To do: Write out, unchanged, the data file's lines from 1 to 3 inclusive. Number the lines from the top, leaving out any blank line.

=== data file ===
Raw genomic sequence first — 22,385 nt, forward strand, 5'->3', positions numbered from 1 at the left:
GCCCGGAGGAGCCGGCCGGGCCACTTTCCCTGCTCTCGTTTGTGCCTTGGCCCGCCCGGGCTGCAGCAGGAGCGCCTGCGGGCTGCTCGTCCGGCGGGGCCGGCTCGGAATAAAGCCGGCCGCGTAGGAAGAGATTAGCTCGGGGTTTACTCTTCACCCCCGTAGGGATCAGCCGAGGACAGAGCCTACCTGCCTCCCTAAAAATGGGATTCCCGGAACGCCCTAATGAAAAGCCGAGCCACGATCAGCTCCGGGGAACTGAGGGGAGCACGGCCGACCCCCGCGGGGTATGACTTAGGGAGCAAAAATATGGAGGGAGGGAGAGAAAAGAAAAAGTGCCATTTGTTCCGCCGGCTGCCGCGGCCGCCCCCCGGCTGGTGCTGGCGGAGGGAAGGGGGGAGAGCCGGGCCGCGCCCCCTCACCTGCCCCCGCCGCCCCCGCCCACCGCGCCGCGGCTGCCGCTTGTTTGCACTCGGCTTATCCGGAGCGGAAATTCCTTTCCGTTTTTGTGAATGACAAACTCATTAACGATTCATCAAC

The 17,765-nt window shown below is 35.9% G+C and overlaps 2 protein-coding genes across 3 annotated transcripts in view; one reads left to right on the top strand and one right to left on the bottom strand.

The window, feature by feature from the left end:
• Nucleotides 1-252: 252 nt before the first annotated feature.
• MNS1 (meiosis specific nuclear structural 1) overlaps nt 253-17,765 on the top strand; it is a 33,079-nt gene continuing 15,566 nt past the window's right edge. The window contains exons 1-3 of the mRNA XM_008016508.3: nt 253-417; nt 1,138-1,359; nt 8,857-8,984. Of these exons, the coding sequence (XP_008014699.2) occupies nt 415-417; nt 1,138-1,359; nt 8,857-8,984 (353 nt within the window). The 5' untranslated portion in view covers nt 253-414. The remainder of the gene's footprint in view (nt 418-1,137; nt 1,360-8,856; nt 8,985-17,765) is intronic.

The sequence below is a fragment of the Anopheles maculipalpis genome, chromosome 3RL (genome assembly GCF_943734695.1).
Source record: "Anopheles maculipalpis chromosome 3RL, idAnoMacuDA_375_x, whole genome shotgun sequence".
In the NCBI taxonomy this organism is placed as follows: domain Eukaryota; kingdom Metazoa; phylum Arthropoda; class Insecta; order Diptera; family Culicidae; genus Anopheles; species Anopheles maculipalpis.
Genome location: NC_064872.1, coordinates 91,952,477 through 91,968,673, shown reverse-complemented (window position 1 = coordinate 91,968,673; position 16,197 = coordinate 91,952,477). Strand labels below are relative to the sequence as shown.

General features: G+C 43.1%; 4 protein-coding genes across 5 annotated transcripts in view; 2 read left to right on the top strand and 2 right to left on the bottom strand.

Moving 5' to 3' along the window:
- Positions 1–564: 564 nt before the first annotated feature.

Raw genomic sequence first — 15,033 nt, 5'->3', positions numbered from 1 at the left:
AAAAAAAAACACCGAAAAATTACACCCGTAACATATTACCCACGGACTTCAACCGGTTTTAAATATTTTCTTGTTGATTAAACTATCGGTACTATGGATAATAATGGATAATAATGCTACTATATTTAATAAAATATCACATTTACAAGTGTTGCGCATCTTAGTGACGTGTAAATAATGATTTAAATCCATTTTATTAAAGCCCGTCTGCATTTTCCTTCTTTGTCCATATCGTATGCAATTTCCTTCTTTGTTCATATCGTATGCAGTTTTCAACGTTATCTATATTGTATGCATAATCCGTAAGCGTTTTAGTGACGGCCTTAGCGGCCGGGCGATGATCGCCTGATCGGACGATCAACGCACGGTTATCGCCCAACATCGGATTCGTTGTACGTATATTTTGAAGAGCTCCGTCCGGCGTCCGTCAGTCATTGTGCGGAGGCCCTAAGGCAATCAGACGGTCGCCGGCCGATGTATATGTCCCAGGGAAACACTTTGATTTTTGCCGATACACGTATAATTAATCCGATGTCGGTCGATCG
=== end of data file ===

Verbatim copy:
Raw genomic sequence first — 22,385 nt, forward strand, 5'->3', positions numbered from 1 at the left:
GCCCGGAGGAGCCGGCCGGGCCACTTTCCCTGCTCTCGTTTGTGCCTTGGCCCGCCCGGGCTGCAGCAGGAGCGCCTGCGGGCTGCTCGTCCGGCGGGGCCGGCTCGGAATAAAGCCGGCCGCGTAGGAAGAGATTAGCTCGGGGTTTACTCTTCACCCCCGTAGGGATCAGCCGAGGACAGAGCCTACCTGCCTCCCTAAAAATGGGATTCCCGGAACGCCCTAATGAAAAGCCGAGCCACGATCAGCTCCGGGGAACTGAGGGGAGCACGGCCGACCCCCGCGGGGTATGACTTAGGGAGCAAAAATATGGAGGGAGGGAGAGAAAAGAAAAAGTGCCATTTGTTCCGCCGGCTGCCGCGGCCGCCCCCCGGCTGGTGCTGGCGGAGGGAAGGGGGGAGAGCCGGGCCGCGCCCCCTCACCTGCCCCCGCCGCCCCCGCCCACCGCGCCGCGGCTGCCGCTTGTTTGCACTCGGCTTATCCGGAGCGGAAATTCCTTTCCGTTTTTGTGAATGACAAACTCATTAACGATTCATCAAC

The 17,765-nt window shown below is 35.9% G+C and overlaps 2 protein-coding genes across 3 annotated transcripts in view; one reads left to right on the top strand and one right to left on the bottom strand.